Highly Compensated Employee Threshold Rises from $100,000 to $147,414 Annually. The DOL also proposes to raise the "highly compensated employee" exemption threshold to approximately $147,414. This figure is tied to the expected 90th percentile of full-time salaried workers in 2020, which is essentially the same methodology the DOL used in calculating the threshold in the 2016 rules, except that the new proposal will not include annual fluctuations. The DOL estimates that the new threshold would impact approximately 200,000 workers.

No Changes to the “Duties Test” for White Collar Exemptions. The new proposal does not suggest any changes to the "primary duty" analysis, which, since 2004, has defined the FLSA's "duties" test for most white collar exemptions. This is consistent with the 2016 rule.

Next Steps. The DOL’s announcement on March 7, 2019 came in advance of publication of the proposed rulemaking in the Federal Register, which is expected to occur next week. Once published, there will be a 60-day period of notice and comment. When it issued its last notice of proposed rulemaking on the salary level prior to the 2016 regulations, the DOL received more than 300,000 comments, and it received more than 200,000 comments in response to its 2017 Request for Information.

The current proposal is likely to be welcomed by many in the business community. Some commentators have already argued that the salary increase will impede job growth. Employee advocates contend that, because the new proposal does not change the duties test, it does not go far enough to ensure that an appropriate number of employees are overtime eligible.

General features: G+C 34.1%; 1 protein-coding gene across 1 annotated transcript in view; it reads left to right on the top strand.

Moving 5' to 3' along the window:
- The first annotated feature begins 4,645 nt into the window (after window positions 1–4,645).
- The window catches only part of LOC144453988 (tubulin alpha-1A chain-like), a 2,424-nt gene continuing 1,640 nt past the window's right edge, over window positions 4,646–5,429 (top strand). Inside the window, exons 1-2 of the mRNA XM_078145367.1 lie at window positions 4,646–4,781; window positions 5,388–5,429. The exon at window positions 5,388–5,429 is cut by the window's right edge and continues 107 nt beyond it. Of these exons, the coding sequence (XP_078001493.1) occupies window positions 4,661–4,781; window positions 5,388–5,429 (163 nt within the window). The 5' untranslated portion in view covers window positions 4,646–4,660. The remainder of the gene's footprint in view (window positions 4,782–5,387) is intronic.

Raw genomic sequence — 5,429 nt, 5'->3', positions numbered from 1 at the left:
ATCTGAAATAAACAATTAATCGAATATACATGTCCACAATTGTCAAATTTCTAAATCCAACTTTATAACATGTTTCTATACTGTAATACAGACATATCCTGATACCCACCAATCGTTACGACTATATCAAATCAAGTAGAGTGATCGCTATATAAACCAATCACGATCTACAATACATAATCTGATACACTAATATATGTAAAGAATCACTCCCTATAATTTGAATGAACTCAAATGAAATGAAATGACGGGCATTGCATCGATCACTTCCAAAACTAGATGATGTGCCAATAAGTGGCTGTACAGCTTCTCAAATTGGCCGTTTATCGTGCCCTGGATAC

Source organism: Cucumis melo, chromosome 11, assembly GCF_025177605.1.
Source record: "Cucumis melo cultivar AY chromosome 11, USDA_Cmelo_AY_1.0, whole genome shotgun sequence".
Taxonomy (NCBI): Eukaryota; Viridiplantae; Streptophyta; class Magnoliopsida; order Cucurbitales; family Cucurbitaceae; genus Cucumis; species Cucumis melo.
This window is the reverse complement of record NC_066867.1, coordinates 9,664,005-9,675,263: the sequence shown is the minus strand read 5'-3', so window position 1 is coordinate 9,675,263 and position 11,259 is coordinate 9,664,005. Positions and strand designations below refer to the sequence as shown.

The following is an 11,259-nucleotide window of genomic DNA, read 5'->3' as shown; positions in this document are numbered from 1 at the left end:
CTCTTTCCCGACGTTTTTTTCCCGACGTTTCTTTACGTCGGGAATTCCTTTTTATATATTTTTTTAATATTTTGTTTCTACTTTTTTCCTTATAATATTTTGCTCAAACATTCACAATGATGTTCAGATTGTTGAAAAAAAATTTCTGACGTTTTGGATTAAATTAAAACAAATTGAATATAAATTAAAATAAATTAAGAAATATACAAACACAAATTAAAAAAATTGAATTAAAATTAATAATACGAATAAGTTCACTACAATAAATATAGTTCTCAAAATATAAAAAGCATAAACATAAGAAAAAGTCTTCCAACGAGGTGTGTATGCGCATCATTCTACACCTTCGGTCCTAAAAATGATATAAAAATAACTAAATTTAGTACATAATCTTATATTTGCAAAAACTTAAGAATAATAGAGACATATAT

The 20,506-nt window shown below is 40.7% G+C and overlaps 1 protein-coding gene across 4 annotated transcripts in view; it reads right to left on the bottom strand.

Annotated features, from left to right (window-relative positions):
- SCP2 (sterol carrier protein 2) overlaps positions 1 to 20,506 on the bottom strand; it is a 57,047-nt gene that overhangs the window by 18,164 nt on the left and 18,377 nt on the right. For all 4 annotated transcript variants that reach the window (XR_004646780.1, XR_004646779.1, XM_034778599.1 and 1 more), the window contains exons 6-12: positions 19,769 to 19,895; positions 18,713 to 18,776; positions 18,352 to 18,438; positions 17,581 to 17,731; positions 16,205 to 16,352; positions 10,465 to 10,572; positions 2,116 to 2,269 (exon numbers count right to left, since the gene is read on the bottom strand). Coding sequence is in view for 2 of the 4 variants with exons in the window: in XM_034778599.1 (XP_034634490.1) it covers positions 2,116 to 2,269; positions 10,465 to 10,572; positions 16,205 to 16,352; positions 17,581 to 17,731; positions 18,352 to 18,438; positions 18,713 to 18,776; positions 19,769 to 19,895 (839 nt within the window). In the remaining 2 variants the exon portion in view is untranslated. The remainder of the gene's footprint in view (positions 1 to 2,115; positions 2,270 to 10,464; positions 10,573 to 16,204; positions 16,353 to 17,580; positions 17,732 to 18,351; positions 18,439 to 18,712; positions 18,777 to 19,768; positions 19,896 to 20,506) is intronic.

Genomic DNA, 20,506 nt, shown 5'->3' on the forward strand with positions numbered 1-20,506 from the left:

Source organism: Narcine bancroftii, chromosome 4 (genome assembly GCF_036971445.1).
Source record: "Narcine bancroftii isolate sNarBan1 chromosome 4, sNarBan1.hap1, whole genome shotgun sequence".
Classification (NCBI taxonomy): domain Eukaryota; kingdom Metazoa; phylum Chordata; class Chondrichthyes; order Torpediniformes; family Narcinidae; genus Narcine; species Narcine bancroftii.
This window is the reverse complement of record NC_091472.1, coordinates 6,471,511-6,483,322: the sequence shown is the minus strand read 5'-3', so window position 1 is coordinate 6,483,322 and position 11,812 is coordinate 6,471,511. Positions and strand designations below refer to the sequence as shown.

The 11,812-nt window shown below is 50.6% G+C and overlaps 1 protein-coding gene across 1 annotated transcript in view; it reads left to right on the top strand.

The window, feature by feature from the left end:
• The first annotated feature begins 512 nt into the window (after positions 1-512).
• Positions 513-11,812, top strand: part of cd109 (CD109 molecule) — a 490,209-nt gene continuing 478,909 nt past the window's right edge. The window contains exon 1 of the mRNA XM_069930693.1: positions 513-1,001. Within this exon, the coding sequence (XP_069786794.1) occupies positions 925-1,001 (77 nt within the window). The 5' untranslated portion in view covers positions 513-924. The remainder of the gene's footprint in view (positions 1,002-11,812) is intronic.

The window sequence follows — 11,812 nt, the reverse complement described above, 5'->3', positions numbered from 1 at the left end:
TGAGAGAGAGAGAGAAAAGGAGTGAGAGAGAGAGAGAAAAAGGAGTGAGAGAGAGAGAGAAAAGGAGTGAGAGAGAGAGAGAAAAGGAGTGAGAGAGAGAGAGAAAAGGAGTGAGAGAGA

Takeaways for Employers. Employers should expect these proposed regulations to be implemented in final form, largely in the substance summarized here. This is because many of the comments and arguments that will be submitted to the DOL in the weeks ahead are already known to the DOL and have already been taken into account through the comment processes in 2016 and 2017. There may be legal challenges to the regulations, likely from employee advocates. But, because the DOL has already attempted to take into account the reasons why the 2016 regulations were struck down by the court, we expect that any arguments challenging the proposed regulations as arbitrary and capricious or otherwise inappropriate under the Administrative Procedure Act will face an uphill battle to prevail. 

The proposed regulations confirm that employers should review their employee classifications and prepare to adapt to the coming rules. Preparations should include the reclassification of employees who do not meet the salary threshold requirements to non-exempt and training of formerly-exempt employees on the requirements of timekeeping systems and FLSA overtime compliance policies.

For more information, please contact the professional(s) listed below, or your regular Crowell & Moring contact.

Thomas P. Gies
Partner – Washington, D.C.
Phone: +1.202.624.2690
Trina Fairley Barlow
Partner – Washington, D.C.
Phone: +1.202.624.2830
Andrew W. Bagley
Senior Counsel – Washington, D.C.
Phone: +1.202.624.2672
Christine B. Hawes
Counsel – Washington, D.C.
Phone: +1.202.624.2968